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Ubuntu Open Source

Canonical's Troubles With the Free Software Community 155

puddingebola (2036796) writes "Bruce Byfield looks back at the soured relationships between Canonical and the free software community. Partly analysis, partly a review of past conflicts, the writer touches on Mir and Wayland, and what he sees as Canonical's attempts to take over projects. From the article, 'However, despite these other concerns, probably the most important single reason for the reservations about Ubuntu is its frequent attempts to assume the leadership of free software — a position that no one has ever filled, and that no one particularly wants to see filled. In its first few years, Ubuntu's influence was mostly by example. However, by 2008, Shuttleworth was promoting the idea that major projects should coordinate their release schedules. That idea was received without enthusiasm. However, it is worth noting that some of those who opposed it, like Aaron Seigo, have re-emerged as critics of Mir — another indication that personal differences are as important as the issues under discussion.'"
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Canonical's Troubles With the Free Software Community

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  • by gstoddart ( 321705 ) on Wednesday March 26, 2014 @12:00PM (#46584593) Homepage

    One party "in charge" just makes Linux an easier target.

    That, and the collective mentality of open source is not unlike a bunch of cats which have no desire to be herded by anybody who claims to be in charge.

    People work on projects they like, for their own reasons. Not to make something which benefits Canonical.

  • by lars_stefan_axelsson ( 236283 ) on Wednesday March 26, 2014 @05:22PM (#46587873) Homepage

    The Linux kernel was nothing special. Seriously. There were many such hobby projects at the time, and it wasn't a particularly great one.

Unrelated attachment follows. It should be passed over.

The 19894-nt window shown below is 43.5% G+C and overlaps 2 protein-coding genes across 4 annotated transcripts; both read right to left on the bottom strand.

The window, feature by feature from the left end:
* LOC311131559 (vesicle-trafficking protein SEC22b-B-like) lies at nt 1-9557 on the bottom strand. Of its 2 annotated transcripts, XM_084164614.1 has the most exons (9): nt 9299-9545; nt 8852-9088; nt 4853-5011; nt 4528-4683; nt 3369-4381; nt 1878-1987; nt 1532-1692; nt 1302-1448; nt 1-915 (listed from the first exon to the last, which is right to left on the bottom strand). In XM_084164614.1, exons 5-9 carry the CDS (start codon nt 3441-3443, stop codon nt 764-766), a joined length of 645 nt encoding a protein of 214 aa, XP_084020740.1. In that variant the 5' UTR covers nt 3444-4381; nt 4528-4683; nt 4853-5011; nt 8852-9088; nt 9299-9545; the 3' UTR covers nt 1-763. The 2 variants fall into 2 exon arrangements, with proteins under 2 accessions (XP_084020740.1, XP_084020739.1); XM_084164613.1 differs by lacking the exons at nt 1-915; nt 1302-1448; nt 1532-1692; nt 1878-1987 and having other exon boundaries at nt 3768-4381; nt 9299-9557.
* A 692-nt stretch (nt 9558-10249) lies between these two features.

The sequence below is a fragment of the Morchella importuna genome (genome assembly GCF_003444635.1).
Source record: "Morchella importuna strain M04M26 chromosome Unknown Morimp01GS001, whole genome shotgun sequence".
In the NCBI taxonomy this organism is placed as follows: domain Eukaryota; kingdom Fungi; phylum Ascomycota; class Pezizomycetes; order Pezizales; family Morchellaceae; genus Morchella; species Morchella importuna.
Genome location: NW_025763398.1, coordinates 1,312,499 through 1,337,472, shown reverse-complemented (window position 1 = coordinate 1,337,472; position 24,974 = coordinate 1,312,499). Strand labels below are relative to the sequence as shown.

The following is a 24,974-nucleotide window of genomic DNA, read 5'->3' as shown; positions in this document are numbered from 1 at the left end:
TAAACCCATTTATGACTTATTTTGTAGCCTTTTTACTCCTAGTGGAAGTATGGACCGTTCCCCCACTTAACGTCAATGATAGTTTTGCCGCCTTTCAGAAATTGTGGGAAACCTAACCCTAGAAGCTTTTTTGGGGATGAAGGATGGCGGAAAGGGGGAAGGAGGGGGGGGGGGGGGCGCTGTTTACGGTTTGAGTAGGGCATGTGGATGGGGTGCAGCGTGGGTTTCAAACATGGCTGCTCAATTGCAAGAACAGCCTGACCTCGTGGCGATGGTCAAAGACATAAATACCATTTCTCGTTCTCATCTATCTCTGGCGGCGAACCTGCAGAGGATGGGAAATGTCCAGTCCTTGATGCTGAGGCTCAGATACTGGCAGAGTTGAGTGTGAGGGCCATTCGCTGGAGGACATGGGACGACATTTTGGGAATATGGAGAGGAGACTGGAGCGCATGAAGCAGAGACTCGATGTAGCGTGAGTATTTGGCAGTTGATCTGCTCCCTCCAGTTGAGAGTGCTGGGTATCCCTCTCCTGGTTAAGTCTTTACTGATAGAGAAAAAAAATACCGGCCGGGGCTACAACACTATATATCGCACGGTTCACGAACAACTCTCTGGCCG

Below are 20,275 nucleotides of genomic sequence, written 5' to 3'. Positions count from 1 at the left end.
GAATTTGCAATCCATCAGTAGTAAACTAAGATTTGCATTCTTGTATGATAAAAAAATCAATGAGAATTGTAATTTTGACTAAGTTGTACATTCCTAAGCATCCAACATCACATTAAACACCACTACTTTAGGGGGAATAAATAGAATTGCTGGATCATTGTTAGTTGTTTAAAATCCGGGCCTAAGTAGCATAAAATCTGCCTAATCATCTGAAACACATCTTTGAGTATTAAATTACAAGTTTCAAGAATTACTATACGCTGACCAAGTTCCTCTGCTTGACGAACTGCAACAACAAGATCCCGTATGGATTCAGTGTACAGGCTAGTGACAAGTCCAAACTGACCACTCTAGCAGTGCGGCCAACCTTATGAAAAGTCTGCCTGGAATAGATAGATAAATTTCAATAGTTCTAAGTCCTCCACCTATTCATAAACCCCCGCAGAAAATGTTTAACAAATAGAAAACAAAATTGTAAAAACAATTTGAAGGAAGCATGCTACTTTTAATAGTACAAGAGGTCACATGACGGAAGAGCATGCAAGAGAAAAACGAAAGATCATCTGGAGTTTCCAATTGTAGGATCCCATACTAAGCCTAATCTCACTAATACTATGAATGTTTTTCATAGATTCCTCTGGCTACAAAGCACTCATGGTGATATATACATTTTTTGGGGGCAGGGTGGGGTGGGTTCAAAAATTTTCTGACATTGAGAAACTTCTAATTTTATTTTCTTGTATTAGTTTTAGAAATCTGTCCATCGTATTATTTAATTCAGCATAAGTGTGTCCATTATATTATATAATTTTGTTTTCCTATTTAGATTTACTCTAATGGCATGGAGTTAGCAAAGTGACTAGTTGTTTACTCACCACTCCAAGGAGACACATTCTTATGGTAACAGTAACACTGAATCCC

What? That's news to me. I was on comp.os.minix when Linus announced it, and downloaded version 0.11 (but I don't think I ran it until 0.12).

    The only other UNIX-like OS at the time IMHO was Minix, but due to Tannenbaums resistance to "complicating" Minix into something that used the full capabilities of the 386 (i.e. the MMU etc.) Linux took off like a rocket. (There was even a patch set adding i386 capabilities to Minux, but it had to be distributed as a patch set, Tannenbaum wouldn't let it be integrated into Minix proper.

    So, sure, 0.10, 0.11 and 0.12 weren't even complete but it only took on the order of weeks before Minix was left in the dust feature wise, and the rest as they say, is history. Remember that while 0.10 etc. may have lacked an init, it ran almost everything else, in particular they could self host gcc, i.e. they could compile gcc, which was no mean feat. (And something that Minix couldn't, though my memory is vague on that point).

    So what were these other systems that were so much more sophisticated? You aren't thinking about the various i386 BSD-variants that sought to bring BSD to the masses? They weren't really "hobby projects", the legal ramifications weren't at all clear, so their development was severely hampered, and the people had this stick up their collective asses about what hardware was good enough to be worthy of support. Which lead to the consequence that you couldn't actually run your BSD-of-the-month on hardware you had. Linux was above all a much more pragmatic affair. If the hardware was in widespread use, it usually got support quite quickly, no matter how much of an ugly cluge it was deemed to be. But of course some of them were fairly feature complete, since they were original UNIX, source code and all. (And also slower on i386, but that's another story.)

"Oh my! An `inflammatory attitude' in alt.flame? Never heard of such a thing..." -- Allen Gwinn, allen@sulaco.Sigma.COM